Ian McCurrach (Editor of The Quest Newsletter) talks to Tahir Saleem (a previous participant on The Quest Programme) on being a Volunteer Assistant on The BME Quest Programme
Ian: Tahir, you recently took part as an assistant on The Quest Programme for Black, African, Black Caribbean, mixed Black and other ethnicity (BME) Gay Men, and Men who have Sex with Men. Why do you think it was important to deliver this programme for this group of men in particular?
Tahir: Asian and black gay men in my opinion and from my own life experience, definitely do have a considerable need for a programme such as The Quest Programme taking place in our community. Coming out is really a near impossible feat for us. Our culture typically involves the extended family, the neighbours and community playing quite a significant role in our life and usually an abundance of religion.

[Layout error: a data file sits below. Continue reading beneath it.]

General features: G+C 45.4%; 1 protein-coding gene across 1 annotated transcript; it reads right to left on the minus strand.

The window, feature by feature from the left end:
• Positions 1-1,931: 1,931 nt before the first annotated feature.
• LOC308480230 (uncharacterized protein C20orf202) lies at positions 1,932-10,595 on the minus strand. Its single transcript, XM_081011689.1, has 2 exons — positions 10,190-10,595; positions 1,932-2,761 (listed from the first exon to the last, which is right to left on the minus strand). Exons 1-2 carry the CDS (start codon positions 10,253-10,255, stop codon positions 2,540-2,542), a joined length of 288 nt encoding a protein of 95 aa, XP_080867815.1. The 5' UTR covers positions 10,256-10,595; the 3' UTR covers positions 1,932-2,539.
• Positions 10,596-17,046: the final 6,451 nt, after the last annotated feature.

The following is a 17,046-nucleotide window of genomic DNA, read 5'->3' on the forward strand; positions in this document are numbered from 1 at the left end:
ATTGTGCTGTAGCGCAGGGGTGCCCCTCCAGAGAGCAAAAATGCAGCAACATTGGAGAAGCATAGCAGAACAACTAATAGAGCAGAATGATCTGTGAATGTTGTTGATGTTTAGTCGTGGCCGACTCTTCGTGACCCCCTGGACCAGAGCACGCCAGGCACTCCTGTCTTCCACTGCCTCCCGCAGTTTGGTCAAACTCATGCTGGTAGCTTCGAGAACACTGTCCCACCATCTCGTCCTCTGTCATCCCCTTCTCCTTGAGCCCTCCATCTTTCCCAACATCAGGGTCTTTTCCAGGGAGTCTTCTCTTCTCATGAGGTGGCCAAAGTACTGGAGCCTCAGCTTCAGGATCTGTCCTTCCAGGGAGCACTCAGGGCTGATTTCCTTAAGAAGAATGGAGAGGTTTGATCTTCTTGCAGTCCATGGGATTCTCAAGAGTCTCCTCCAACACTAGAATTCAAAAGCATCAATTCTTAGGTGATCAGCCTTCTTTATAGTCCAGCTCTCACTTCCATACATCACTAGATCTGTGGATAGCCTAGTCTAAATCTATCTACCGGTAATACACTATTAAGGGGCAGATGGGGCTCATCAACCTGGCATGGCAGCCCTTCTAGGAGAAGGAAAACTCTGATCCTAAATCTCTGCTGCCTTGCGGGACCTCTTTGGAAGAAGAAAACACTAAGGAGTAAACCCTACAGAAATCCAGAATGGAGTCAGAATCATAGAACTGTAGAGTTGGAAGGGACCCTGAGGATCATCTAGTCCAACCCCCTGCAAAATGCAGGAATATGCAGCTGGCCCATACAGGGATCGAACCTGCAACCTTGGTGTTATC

Ian: What issues do you think this group of men has to deal with that differs from other gay men?
Tahir: This is principally in two ways: firstly we battle a different culture and norms that make it considerably harder to deal with being gay, and then secondly upon acceptance of our own sexuality we become a visible sub group of the greater gay brotherhood. The black and Asian family, or peer culture, is embedded with shame, especially gay shame.
Ian: What did you get out of being an assistant in particular on this programme as opposed to a more mixed group?
Tahir: Seeing a group of black and Asian gay men who were strangers, come together, trust each other with mutual respect, partaking in a process that involved offering their trust and willingness and sharing their intimate experiences for their own and the groups wellbeing, was nothing short of inspirational. I feel honoured to have been an assistant in this process.
Ian: Why else is this work with this demographic important?